Although a single wall composite web, having one fluted web and one smooth web, can be utilized in the overall process of the present invention, it is preferable to use an open face double wall web such as web 25 used in the process described with respect to FIGS. 1-5. In that process, a full width single face web is slit on its center line and one of the slit halves is turned and moved laterally on a turning bar to be joined with the other web half. However, an open face double wall web may also be formed by joining two full width single face webs each formed on a separate single facer, as will be described in the following preferred embodiment. Regardless of how an open face double wall web is formed, it is important in order to maximize the strength of the core elements to be formed to align the flutes in the joined single face webs so that they are in alignment flute tip-to-flute tip in the double wall web. On the other hand, if a more springy cushioning effect is desired in a core element, the flutes in the two component single face webs may be aligned one half pitch from flute-to-flute alignment or such that the flutes of one composite single face web align with the valleys of the other composite single face web.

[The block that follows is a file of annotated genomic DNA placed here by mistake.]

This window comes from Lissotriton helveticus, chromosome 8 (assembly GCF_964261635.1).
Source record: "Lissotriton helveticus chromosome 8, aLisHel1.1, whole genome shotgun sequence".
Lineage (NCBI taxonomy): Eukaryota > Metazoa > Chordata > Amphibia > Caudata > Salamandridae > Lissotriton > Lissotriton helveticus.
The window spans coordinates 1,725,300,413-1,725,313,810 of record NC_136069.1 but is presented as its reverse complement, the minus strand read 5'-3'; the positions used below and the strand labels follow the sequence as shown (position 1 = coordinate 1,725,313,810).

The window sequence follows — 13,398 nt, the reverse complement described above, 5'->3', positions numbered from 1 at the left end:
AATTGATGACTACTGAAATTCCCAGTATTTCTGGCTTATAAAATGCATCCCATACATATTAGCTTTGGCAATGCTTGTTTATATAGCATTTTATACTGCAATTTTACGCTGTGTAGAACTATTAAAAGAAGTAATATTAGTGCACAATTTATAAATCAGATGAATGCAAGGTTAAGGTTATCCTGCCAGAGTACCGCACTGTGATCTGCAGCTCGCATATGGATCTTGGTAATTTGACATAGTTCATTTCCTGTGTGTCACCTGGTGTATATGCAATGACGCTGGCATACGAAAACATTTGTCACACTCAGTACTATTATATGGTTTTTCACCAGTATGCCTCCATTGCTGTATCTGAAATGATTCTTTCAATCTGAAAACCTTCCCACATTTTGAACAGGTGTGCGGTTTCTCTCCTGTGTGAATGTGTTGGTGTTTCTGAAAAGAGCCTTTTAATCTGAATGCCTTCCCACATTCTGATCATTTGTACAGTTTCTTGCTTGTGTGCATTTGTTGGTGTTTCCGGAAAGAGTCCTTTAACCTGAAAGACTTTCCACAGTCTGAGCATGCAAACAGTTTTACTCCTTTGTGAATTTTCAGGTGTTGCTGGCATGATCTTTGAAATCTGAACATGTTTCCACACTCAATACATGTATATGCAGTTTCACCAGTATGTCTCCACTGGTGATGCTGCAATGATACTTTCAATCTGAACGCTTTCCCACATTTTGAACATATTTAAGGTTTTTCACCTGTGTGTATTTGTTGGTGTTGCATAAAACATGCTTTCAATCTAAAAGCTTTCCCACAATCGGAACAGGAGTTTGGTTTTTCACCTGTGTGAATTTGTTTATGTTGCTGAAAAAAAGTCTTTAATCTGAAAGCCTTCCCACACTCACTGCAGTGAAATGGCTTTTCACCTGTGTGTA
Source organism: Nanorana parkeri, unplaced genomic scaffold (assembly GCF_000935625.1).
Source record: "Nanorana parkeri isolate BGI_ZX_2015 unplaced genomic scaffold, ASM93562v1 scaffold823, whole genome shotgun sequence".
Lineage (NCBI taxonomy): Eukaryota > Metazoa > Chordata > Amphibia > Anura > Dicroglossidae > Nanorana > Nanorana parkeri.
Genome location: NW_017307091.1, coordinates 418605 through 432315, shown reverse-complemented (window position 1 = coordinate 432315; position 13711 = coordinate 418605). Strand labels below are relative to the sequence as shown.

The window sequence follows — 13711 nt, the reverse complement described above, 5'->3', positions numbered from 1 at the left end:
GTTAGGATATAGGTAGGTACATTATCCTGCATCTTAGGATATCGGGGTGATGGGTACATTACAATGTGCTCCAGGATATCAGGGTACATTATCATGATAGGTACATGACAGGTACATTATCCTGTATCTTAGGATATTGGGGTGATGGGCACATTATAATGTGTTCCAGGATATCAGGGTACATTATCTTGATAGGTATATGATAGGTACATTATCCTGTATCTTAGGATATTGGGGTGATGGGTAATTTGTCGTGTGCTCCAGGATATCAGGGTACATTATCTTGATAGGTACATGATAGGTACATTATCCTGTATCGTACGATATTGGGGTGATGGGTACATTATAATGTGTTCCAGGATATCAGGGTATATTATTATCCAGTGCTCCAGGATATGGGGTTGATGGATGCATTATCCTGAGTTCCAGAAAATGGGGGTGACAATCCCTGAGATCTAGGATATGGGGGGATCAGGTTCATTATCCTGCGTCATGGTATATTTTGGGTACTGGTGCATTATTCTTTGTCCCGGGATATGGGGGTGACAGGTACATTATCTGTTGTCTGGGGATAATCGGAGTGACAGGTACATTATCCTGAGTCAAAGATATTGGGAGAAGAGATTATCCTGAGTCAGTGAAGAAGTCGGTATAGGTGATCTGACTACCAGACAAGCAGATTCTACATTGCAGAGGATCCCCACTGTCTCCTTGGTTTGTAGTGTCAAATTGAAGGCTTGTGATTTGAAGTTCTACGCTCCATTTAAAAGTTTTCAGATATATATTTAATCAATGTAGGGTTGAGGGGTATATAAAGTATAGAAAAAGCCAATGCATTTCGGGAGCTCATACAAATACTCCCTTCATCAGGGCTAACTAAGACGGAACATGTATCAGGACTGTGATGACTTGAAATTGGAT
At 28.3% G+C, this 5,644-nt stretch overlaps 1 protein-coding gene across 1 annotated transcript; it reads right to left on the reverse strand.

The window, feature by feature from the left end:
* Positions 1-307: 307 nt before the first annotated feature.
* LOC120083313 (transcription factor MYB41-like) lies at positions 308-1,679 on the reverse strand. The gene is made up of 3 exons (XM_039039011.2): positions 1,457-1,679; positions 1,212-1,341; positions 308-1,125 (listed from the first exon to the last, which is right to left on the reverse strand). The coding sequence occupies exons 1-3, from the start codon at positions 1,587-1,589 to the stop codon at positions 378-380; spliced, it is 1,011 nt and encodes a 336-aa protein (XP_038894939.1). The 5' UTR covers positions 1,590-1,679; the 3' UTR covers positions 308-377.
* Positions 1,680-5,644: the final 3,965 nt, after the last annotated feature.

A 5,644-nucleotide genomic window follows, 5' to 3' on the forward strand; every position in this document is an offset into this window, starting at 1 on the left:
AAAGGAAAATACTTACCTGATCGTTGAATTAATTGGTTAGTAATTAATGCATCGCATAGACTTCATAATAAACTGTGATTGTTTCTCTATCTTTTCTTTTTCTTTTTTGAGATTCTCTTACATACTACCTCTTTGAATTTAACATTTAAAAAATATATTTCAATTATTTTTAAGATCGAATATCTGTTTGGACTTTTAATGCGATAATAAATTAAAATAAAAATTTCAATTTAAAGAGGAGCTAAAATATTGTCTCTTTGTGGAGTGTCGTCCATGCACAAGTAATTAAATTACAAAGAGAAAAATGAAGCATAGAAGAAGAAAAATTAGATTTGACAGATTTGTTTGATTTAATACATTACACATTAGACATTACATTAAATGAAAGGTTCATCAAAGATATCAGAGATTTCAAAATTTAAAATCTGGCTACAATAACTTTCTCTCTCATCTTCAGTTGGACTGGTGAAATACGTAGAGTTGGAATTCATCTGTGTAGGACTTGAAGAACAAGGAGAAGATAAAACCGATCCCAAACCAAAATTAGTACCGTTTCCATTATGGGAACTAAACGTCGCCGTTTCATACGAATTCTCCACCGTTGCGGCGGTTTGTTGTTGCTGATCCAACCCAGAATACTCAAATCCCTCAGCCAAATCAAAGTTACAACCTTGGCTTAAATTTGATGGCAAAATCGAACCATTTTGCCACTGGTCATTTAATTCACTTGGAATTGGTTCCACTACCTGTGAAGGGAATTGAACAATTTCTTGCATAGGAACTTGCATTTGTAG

Another embodiment of a system for carrying out the process for the continuous manufacture of open core elements is shown in FIGS. 8-11. The incoming web 60 from the upstream single facer or single facers 59 and 61 may be open face single wall or open face double wall, the later being either full width or half width. Preferably, however, for the reasons stated above, the incoming web 60 is an open face double wall web. A pair of single facers 59 and 61 (or fluted web forming apparatus of FIG. 6 or 7) provide an upper fluted single face web 81 (see the FIG. 12 detail) with its smooth web on the bottom and is joined to a lower fluted single face web 82 (FIG. 12 detail) to the exposed flute tips of which an adhesive has been applied with a glue roll 83. The resulting composite open face double wall web 60 (see the FIG. 13 detail) is heated and cured and brought into the lay-up portion of the system for further processing.